Phenotypic plasticity of physiological functions enables rapid responses to changing environments and may thereby increase the resilience of organisms to environmental change. Here, we argue that the principal hallmarks of life itself, self-replication and maintenance, are contingent on the plasticity of metabolic processes ('metabolic plasticity'). It is likely that the Last Universal Common Ancestor (LUCA), 4 billion years ago, already possessed energy-sensing molecules that could adjust energy (ATP) production to meet demand. The earliest manifestation of metabolic plasticity, switching cells from growth and storage (anabolism) to breakdown and ATP production (catabolism), coincides with the advent of Darwinian evolution. Darwinian evolution depends on reliable translation of information from information-carrying molecules, and on cell genealogy where information is accurately passed between cell generations. Both of these processes create fluctuating energy demands that necessitate metabolic plasticity to facilitate replication of genetic material and (proto)cell division. We propose that LUCA possessed rudimentary forms of these capabilities. Since LUCA, metabolic networks have increased in complexity. Generalist founder enzymes formed the basis of many derived networks, and complexity arose partly by recruiting novel pathways from the untapped pool of reactions that are present in cells but do not have current physiological functions (the so-called 'underground metabolism'). Complexity may thereby be specific to environmental contexts and phylogenetic lineages. We suggest that a Boolean network analysis could be useful to model the transition of metabolic networks over evolutionary time. Network analyses can be effective in modelling phenotypic plasticity in metabolic functions for different phylogenetic groups because they incorporate actual biochemical regulators that can be updated as new empirical insights are gained.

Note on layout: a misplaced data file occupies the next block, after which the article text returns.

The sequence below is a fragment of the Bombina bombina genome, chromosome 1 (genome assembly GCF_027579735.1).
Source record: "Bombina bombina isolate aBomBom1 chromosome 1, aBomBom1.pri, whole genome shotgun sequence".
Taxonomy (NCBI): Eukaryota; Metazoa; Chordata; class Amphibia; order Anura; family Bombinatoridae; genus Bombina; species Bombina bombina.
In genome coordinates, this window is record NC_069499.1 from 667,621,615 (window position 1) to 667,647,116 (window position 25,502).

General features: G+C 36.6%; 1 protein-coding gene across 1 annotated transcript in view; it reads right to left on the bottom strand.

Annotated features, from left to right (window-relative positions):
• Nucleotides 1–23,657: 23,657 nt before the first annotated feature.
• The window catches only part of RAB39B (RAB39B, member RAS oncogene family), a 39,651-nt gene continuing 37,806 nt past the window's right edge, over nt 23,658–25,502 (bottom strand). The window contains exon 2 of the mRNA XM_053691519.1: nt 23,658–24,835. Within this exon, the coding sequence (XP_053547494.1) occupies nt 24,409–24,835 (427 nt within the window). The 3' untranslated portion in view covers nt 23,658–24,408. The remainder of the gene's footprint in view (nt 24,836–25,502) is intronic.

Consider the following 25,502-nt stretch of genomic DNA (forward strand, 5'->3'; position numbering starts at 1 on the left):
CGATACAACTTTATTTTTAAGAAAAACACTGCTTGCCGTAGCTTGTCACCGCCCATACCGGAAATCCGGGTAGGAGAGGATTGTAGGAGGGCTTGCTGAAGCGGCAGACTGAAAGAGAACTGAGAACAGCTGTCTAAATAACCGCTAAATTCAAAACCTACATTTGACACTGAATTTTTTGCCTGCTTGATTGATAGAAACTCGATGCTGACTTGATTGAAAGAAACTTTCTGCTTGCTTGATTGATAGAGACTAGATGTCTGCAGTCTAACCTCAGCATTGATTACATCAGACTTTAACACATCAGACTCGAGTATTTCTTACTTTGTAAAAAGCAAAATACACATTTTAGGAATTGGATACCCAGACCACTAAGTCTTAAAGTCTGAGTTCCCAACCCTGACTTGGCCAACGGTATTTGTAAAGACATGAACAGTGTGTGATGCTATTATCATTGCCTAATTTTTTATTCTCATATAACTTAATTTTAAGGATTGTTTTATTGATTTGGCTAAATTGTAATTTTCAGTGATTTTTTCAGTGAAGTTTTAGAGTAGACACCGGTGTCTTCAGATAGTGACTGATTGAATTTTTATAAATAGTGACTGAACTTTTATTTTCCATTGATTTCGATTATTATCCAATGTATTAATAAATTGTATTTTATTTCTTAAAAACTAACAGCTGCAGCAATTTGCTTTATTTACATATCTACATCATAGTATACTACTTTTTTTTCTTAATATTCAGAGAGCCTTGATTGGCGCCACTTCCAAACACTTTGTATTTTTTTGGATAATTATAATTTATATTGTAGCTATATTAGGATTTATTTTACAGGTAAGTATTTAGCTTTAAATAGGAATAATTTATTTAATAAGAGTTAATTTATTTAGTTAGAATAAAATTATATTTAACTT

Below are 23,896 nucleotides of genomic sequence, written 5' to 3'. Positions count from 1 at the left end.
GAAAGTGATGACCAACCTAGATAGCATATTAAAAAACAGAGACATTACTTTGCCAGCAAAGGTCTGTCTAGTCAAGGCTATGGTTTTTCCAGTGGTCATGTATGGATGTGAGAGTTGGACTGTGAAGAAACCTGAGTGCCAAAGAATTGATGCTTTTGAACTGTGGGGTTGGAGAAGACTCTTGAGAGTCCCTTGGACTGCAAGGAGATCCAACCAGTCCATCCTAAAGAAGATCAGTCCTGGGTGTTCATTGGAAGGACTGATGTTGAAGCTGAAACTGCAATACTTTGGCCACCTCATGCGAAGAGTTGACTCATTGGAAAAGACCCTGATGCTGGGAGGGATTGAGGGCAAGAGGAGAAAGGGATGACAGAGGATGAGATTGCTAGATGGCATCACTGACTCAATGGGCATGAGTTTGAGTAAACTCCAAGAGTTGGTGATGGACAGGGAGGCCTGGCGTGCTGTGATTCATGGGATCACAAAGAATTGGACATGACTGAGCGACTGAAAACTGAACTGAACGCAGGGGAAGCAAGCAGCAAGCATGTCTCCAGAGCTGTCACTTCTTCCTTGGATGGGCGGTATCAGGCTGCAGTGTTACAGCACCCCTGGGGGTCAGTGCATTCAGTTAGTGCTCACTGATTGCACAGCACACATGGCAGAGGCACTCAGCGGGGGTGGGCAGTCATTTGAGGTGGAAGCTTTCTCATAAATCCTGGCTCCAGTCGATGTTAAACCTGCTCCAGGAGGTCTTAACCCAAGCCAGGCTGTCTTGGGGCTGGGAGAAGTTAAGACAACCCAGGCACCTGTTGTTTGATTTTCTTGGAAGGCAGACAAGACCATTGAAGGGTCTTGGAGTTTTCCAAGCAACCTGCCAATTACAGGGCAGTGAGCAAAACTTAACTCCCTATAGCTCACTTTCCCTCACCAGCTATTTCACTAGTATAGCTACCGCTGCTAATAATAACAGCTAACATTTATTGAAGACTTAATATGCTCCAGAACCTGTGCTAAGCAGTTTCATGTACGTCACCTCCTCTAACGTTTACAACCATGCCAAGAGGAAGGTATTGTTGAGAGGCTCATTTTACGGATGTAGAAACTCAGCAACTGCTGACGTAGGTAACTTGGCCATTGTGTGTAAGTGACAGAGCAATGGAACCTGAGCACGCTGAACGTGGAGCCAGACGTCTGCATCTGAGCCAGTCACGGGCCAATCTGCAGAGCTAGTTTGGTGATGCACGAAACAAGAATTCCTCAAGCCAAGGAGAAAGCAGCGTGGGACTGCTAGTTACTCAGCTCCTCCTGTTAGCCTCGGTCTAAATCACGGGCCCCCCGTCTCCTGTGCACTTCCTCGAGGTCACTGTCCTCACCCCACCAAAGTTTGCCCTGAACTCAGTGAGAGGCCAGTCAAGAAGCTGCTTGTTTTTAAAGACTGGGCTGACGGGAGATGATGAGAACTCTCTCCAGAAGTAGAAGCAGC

- Cell division
- Environmental change